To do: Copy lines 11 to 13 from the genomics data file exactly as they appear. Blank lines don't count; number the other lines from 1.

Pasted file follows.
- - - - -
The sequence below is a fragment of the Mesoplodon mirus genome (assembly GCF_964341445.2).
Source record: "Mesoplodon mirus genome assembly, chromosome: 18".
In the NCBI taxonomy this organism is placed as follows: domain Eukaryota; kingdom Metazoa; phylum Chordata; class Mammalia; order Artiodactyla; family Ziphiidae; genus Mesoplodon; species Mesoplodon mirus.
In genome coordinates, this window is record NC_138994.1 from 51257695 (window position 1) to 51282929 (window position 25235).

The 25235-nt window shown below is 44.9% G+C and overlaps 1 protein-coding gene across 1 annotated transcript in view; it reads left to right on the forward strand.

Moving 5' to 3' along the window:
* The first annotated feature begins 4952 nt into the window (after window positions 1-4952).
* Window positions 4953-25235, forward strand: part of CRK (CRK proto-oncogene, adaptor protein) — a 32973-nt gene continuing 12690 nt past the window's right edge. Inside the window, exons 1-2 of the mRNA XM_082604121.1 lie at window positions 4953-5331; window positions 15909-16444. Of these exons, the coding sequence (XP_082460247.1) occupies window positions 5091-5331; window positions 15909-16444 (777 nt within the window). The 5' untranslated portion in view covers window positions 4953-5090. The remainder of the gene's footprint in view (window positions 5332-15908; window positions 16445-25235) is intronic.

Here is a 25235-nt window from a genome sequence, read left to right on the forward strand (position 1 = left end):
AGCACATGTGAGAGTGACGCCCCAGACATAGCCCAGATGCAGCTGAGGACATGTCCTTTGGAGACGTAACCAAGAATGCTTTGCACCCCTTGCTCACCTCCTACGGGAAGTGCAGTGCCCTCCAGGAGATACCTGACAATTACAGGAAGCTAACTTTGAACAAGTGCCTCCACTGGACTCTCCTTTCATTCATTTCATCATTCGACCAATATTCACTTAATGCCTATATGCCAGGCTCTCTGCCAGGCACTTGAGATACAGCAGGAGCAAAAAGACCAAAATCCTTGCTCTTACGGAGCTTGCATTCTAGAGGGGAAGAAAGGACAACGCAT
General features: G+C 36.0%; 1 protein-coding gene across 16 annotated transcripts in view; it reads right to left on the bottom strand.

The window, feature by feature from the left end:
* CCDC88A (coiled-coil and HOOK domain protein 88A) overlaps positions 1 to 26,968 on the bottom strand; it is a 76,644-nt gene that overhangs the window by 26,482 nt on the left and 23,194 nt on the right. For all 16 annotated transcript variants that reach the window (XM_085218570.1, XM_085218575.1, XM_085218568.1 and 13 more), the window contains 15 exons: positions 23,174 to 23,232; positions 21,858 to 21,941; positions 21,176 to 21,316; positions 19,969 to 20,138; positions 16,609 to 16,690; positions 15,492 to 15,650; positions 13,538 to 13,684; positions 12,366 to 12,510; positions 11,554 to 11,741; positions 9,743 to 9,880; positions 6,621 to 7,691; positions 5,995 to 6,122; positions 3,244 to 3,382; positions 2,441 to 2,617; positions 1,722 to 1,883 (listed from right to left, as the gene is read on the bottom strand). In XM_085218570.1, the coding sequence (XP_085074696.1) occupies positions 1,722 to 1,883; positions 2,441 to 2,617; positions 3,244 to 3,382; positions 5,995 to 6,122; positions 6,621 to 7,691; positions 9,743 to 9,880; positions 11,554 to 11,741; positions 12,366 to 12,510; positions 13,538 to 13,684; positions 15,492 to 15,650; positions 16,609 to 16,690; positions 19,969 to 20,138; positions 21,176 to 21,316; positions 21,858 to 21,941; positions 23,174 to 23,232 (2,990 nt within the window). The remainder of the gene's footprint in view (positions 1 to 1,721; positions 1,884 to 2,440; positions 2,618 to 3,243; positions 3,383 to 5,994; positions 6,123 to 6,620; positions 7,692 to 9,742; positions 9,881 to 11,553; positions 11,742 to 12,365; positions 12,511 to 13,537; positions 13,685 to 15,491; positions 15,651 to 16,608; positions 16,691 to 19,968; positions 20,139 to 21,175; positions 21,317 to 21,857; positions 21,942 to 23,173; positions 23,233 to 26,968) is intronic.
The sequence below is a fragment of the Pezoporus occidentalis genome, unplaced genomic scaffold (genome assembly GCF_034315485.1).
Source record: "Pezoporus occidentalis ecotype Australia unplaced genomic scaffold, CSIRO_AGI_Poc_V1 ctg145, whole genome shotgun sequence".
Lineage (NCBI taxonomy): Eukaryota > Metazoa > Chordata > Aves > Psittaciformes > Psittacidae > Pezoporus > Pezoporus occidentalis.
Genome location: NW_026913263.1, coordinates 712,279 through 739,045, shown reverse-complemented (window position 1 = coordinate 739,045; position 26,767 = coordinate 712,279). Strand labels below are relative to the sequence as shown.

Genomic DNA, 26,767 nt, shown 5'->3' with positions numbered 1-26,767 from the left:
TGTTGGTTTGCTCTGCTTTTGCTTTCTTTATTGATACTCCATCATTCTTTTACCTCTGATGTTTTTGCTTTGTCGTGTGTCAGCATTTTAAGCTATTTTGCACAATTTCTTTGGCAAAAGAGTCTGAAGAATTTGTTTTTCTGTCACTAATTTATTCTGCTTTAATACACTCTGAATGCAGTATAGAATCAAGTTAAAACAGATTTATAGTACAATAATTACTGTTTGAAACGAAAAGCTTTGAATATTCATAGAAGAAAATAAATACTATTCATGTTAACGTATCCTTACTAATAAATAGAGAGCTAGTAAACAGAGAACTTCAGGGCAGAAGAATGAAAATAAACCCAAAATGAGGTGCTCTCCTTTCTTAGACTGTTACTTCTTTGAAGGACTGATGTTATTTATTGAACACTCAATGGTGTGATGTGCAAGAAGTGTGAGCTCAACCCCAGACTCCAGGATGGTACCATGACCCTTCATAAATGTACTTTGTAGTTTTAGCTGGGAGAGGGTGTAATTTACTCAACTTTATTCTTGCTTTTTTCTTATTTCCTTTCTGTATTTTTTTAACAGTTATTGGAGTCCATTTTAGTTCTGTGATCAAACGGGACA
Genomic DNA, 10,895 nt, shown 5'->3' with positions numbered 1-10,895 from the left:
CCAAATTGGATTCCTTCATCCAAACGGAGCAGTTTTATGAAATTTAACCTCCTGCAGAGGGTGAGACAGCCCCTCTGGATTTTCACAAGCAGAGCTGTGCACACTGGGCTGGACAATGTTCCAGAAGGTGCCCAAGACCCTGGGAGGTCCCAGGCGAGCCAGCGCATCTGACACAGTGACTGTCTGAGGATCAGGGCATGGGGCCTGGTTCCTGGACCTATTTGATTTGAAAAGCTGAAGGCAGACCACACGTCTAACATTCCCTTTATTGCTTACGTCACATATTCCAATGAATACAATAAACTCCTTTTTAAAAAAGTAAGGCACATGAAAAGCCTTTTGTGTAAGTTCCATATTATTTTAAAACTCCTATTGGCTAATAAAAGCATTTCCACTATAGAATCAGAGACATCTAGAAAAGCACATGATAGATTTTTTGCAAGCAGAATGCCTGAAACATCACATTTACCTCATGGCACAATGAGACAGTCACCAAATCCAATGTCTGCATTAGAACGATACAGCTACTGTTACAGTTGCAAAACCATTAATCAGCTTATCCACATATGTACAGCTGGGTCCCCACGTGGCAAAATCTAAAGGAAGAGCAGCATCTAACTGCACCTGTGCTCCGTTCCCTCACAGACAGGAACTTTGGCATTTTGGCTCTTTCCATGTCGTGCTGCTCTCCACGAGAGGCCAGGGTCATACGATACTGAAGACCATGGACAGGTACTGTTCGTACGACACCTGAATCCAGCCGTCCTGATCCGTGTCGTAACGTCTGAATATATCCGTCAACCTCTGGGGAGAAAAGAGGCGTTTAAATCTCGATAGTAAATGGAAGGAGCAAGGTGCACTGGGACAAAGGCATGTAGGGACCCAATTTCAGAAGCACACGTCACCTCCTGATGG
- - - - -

General features: G+C 36.0%; 1 protein-coding gene across 16 annotated transcripts in view; it reads right to left on the bottom strand.

The window, feature by feature from the left end:
* CCDC88A (coiled-coil and HOOK domain protein 88A) overlaps positions 1 to 26,968 on the bottom strand; it is a 76,644-nt gene that overhangs the window by 26,482 nt on the left and 23,194 nt on the right. For all 16 annotated transcript variants that reach the window (XM_085218570.1, XM_085218575.1, XM_085218568.1 and 13 more), the window contains 15 exons: positions 23,174 to 23,232; positions 21,858 to 21,941; positions 21,176 to 21,316; positions 19,969 to 20,138; positions 16,609 to 16,690; positions 15,492 to 15,650; positions 13,538 to 13,684; positions 12,366 to 12,510; positions 11,554 to 11,741; positions 9,743 to 9,880; positions 6,621 to 7,691; positions 5,995 to 6,122; positions 3,244 to 3,382; positions 2,441 to 2,617; positions 1,722 to 1,883 (listed from right to left, as the gene is read on the bottom strand). In XM_085218570.1, the coding sequence (XP_085074696.1) occupies positions 1,722 to 1,883; positions 2,441 to 2,617; positions 3,244 to 3,382; positions 5,995 to 6,122; positions 6,621 to 7,691; positions 9,743 to 9,880; positions 11,554 to 11,741; positions 12,366 to 12,510; positions 13,538 to 13,684; positions 15,492 to 15,650; positions 16,609 to 16,690; positions 19,969 to 20,138; positions 21,176 to 21,316; positions 21,858 to 21,941; positions 23,174 to 23,232 (2,990 nt within the window). The remainder of the gene's footprint in view (positions 1 to 1,721; positions 1,884 to 2,440; positions 2,618 to 3,243; positions 3,383 to 5,994; positions 6,123 to 6,620; positions 7,692 to 9,742; positions 9,881 to 11,553; positions 11,742 to 12,365; positions 12,511 to 13,537; positions 13,685 to 15,491; positions 15,651 to 16,608; positions 16,691 to 19,968; positions 20,139 to 21,175; positions 21,317 to 21,857; positions 21,942 to 23,173; positions 23,233 to 26,968) is intronic.